Media annoyed with Palin talk
Are the media really that annoyed with how Sarah Palin talks? Or is it what she's saying?
A quick perusal of the Internet shows that maybe it's a bit of both. Even after surpassing all expectations on Thursday night in the debate against Joe Biden (admittedly expectations were quite low), it doesn't appear that Palin has many friends in the media.
No respect, I tell ya'
The late comic Rodney Dangerfield used to cock his head, grab his tie, bulge his eyes and say, "Tough crowd, I'll tell ya, tough crowd."
Although she is a bit more telegenic than Dangerfield, Sarah Palin could easily pull off the same routine if she were to read the nation's editorial pages. And according to Palin, she reads 'em.
The criticism? She's too inexperienced. She's not up for the job. She's a gimmick. She's way too conservative. She's too attractive.
Regardless of the specific criticism, one thing seems to unite the critics: her voice. That's the common ground. Rarely do you read a column on Palin without the author throwing in a "you betcha" or a "darn right." It's great material. It gives the very talented Tina Fey a lot to work with as she does her dead-on impersonation of the governor.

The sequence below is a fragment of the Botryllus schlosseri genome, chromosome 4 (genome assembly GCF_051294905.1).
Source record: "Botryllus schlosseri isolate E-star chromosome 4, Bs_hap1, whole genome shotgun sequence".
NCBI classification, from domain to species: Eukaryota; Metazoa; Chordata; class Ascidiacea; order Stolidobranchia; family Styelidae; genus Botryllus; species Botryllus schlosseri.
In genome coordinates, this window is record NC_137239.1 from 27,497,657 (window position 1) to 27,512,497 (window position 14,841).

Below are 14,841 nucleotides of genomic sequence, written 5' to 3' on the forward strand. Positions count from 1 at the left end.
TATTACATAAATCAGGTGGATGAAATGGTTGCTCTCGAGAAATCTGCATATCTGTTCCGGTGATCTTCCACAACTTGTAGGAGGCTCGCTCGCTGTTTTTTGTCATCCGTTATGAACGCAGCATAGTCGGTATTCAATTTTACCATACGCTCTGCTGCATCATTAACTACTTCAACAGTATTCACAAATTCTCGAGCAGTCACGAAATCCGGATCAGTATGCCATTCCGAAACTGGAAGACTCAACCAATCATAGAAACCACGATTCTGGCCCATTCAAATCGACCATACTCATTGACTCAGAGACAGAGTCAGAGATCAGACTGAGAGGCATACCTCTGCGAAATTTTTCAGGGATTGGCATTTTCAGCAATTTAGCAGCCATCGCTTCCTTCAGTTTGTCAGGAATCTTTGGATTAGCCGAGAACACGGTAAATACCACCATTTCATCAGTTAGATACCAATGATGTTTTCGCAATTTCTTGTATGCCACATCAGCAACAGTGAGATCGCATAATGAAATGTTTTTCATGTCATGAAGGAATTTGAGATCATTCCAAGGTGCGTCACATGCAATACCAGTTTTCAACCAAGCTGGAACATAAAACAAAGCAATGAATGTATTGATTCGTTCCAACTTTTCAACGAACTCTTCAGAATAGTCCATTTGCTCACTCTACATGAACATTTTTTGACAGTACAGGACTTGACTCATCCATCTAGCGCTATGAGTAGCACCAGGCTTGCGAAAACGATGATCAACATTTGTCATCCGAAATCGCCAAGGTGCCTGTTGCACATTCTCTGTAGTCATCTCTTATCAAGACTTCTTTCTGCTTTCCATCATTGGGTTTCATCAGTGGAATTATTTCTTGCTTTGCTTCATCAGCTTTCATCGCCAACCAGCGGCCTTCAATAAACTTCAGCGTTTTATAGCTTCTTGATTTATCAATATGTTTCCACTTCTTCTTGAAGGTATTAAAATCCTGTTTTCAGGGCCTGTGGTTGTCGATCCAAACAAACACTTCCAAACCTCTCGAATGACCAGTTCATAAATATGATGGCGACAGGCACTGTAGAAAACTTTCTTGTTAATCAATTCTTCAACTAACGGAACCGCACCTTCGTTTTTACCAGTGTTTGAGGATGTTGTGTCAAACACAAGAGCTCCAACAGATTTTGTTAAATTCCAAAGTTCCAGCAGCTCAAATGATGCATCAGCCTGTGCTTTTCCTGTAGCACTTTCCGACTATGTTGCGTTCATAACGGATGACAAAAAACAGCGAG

"You know, John McCain and I, we're a couple of mavericks. And gosh darnit, we're gonna take that maverick energy right to Washington and we're gonna use it to fix this financial crisis and everything else that's plaguin' this great country of ours."
Great comedy. But the media aren't laughing. They aren't the laughing sort. But it doesn't stop them from throwing in a Palin'ism or two. Or three.
We were not won over by her irrelevant populist rifts and appeals, the “betchas,” the “darn rights,” the references to Joe Six-Pack, hockey moms or the “kids’ soccer game on Saturday.” We were certainly not amused by her divisive pitting of energy-producing states against East Coast politicians, who by the way, have every bit as much right to oversee federal lands in Alaska as do Alaskans living next to them.
"Being mush-mouthed helped give the patrician Bushes the common touch. As Alistair Cooke observed, 'Americans seem to be more comfortable with Republican presidents because they share the common frailty of muddled syntax and because, when they attempt eloquence, they do tend to spout a kind of Frontier Baroque.'